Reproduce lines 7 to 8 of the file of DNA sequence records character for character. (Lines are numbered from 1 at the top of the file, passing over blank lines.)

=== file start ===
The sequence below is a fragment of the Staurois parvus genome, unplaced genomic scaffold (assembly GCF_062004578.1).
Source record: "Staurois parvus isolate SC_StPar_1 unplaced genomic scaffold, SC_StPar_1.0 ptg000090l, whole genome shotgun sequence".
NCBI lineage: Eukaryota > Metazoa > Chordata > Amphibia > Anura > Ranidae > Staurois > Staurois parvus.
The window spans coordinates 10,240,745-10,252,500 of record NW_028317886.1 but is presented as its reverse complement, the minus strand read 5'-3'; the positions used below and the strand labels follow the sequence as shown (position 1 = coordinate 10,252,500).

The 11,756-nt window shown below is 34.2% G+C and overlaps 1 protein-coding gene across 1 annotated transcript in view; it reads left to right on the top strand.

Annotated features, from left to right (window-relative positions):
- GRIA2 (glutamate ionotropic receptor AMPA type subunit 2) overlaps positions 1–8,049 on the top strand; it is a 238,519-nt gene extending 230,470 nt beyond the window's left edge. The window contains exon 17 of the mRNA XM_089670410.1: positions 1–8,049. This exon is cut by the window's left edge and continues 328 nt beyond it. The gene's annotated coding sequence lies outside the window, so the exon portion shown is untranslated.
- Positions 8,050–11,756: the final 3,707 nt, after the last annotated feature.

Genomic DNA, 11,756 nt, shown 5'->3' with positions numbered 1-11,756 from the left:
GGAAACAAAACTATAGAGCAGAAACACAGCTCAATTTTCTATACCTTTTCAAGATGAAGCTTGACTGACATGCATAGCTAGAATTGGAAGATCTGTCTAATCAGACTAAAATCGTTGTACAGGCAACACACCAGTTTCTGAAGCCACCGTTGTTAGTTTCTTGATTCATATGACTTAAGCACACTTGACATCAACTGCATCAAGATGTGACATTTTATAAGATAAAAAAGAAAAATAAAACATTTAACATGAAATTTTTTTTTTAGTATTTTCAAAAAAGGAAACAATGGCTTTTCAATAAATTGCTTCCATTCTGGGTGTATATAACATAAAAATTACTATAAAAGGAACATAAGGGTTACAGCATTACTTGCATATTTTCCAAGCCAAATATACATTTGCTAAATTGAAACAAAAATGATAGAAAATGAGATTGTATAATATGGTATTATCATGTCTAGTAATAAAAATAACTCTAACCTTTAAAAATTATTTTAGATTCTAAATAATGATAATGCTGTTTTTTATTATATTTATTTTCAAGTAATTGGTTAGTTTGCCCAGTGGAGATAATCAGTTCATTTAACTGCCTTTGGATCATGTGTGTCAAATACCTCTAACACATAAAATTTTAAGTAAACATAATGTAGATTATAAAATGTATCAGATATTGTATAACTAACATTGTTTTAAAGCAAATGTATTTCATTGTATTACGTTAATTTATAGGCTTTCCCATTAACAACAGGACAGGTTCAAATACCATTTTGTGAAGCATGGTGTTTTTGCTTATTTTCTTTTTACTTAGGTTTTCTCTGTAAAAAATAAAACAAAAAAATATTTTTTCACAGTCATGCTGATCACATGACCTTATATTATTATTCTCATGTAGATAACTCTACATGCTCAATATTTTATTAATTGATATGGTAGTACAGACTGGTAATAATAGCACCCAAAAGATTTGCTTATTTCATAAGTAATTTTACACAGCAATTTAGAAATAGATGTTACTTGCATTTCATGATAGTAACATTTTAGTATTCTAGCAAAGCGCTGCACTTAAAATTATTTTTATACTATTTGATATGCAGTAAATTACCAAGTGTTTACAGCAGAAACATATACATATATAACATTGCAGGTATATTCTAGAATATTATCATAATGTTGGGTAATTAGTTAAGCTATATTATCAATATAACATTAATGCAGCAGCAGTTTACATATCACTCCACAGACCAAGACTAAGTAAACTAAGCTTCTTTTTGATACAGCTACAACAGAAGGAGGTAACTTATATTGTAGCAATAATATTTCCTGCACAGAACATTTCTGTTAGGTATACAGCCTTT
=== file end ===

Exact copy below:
- GRIA2 (glutamate ionotropic receptor AMPA type subunit 2) overlaps positions 1–8,049 on the top strand; it is a 238,519-nt gene extending 230,470 nt beyond the window's left edge. The window contains exon 17 of the mRNA XM_089670410.1: positions 1–8,049. This exon is cut by the window's left edge and continues 328 nt beyond it. The gene's annotated coding sequence lies outside the window, so the exon portion shown is untranslated.
- Positions 8,050–11,756: the final 3,707 nt, after the last annotated feature.